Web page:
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A Eulogy for my Mother (1924-2014)


Lately, many people have expressed their sympathies about my mother’s 5-year battleagainst liver cancer and leukaemia. However, I realized after she passed that I am grateful to have spent so much time with her during this last chapter of her life. Save perhaps for the last week of her life, she and I would spend hours yum-cha almost every Sunday about everything we could, as if we were making up for lost time.

After this Sunday brunch, I drove her back to her Sheung Shui house. And we sometimes started out by talking about life as a young girl, as a student, as a soprano in a choir, as assistant for her father and eventually as an accountant for one ma-Jong entertainment establishment with outlets In Yaumati, Mongkok and Kwun Tong. And always she would end up gossiping my father’s imperfections, of course, when my father was not around.“Whatever you do,” she would say, “make sure you express love your dear ones.’ They were just mild ventilations. Like every good woman, she quickly forgot those little gossips and kept on caring again everybody, including my father.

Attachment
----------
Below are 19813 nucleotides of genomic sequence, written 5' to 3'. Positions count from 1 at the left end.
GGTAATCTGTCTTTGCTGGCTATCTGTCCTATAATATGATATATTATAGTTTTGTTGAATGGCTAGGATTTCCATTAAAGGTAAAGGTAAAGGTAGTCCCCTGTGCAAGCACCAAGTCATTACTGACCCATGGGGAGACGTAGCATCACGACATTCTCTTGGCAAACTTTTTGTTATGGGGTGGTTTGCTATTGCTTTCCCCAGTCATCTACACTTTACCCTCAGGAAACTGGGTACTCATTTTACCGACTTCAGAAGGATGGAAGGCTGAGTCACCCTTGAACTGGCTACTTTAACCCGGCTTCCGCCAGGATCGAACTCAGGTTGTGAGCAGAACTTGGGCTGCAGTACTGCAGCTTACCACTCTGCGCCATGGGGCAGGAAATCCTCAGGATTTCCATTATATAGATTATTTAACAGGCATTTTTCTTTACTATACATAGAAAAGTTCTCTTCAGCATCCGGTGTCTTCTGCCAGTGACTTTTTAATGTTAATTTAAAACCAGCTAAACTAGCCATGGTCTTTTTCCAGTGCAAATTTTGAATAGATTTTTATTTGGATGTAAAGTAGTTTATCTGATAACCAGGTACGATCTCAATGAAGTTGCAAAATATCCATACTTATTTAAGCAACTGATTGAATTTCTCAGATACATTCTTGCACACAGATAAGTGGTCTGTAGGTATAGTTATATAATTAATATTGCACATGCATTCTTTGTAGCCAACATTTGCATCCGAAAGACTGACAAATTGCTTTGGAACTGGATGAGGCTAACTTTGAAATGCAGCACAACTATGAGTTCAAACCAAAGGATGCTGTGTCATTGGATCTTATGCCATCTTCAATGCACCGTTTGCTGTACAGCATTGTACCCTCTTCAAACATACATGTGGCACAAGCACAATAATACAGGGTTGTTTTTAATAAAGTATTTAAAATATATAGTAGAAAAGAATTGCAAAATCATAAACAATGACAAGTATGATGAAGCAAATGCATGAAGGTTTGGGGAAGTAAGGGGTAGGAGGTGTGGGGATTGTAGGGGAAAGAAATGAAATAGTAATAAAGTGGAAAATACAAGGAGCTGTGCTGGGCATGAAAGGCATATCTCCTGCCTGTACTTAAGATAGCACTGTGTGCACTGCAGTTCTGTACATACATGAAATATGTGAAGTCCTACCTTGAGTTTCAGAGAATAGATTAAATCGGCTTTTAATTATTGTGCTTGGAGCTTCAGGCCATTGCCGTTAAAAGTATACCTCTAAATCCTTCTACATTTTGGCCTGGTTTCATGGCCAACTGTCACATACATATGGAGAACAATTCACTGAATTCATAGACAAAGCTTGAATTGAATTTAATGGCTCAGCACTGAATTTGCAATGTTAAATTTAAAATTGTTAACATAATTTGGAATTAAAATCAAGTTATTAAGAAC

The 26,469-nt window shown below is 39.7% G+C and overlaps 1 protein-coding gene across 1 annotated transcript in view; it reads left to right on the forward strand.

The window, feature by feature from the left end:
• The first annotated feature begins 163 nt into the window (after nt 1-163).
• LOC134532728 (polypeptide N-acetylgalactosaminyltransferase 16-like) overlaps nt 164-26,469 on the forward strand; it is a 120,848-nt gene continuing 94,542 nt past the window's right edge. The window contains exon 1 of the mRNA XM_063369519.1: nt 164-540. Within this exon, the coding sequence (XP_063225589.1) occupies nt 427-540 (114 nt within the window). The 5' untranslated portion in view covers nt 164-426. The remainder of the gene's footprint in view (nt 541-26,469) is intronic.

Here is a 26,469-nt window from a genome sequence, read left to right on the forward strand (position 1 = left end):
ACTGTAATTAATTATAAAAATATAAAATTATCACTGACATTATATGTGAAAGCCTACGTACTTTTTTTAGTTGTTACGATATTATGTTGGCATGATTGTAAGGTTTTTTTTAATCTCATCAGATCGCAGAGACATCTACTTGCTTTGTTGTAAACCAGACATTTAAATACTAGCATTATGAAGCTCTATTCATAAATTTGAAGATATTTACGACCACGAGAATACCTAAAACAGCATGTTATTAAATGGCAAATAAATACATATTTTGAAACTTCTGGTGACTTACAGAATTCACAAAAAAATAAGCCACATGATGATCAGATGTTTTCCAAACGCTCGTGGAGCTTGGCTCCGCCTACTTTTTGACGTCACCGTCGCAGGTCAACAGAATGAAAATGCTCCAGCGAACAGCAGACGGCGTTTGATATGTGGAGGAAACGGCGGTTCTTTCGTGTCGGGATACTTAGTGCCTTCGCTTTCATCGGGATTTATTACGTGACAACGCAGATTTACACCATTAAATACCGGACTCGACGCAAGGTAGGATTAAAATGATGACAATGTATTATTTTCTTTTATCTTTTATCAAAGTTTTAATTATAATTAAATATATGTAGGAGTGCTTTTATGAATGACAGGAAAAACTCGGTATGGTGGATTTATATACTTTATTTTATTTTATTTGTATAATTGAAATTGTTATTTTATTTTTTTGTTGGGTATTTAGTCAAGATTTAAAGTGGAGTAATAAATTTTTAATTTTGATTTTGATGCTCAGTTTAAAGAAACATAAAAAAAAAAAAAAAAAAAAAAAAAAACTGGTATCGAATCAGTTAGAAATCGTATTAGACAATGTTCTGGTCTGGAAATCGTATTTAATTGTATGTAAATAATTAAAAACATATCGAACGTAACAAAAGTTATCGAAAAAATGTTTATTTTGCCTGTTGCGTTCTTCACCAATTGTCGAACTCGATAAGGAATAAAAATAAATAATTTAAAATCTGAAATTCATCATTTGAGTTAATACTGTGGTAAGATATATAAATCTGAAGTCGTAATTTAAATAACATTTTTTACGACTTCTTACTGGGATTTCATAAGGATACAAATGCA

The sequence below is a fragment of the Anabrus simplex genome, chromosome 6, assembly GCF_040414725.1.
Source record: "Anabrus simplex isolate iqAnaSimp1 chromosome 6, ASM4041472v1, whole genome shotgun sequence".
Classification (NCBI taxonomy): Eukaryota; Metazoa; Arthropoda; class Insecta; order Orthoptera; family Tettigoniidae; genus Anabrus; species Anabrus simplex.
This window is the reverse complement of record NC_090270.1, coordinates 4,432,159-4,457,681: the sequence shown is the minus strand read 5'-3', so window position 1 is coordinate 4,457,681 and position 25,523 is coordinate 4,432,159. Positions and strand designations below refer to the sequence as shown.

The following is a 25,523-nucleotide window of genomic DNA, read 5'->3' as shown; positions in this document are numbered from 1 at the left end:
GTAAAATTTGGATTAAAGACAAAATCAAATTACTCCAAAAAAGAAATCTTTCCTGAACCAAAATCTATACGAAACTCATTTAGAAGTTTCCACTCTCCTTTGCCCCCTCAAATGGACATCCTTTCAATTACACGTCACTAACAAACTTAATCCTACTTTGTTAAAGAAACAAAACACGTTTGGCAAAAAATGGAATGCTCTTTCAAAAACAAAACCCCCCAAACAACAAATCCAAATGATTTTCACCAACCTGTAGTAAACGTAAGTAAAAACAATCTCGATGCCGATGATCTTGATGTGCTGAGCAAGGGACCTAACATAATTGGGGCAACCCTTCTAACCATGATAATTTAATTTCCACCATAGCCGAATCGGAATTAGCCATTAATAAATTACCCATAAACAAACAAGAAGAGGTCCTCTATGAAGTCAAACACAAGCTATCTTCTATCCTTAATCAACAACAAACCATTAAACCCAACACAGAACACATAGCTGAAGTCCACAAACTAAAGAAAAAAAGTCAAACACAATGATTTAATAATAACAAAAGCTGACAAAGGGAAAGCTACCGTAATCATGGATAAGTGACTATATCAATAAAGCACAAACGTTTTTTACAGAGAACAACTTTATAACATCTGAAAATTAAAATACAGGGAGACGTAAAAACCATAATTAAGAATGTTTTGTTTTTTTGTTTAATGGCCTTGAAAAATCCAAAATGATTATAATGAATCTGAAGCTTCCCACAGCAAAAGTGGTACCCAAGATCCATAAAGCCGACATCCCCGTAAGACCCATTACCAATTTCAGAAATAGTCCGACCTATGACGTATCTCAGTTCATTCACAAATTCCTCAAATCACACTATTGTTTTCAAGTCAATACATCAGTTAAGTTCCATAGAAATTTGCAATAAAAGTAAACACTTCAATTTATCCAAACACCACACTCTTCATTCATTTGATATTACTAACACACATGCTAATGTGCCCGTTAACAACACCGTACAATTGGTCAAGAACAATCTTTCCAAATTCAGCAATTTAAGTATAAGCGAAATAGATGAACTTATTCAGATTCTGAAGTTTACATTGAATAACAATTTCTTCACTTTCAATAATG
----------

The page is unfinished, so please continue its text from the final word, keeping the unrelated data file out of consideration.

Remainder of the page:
“Mom should have no regrets and he had seen the world,’ said my elder sister. Indeed she had travelled much more than me. But she travelled with one reason: she was caring to 'baby-sit' her grandchildren so that we could really enjoy ourselves during the holidays. ‘Mom, are you done yet? You should give yourself some good rests. Don’t come with us to Canada this time. It is just too Long a trip. Go somewhere nearby like visit your relatives in Guangzhou with Pa,” my little sister once said. So even though she had so manygrandchildren to feed, bath, take them to school, and help with homework (sometimes all at once), we had no doubt that our mother loved her children, grandchildren, as well as her great grandchildren, as much as humanly possible. No matter what else she was doing, she went out of her way to spend one-on-one time with each of us.

The best thing that she has left behind for us is her example. Most people who knew her would be surprised to learn that she struggled with cancer and leukaemia. Herconversations with me as her dearest son, I always believe, seem to have detailed the feelings of her eventual leaving that plagued her in every aspect of her life. But even with all of her challenges, she faced the world with unparalleled hope and optimism. Paul, who is my best friend, said, “I always remember her joyful face and big smile.” Yes, indeed she always had that big smile.

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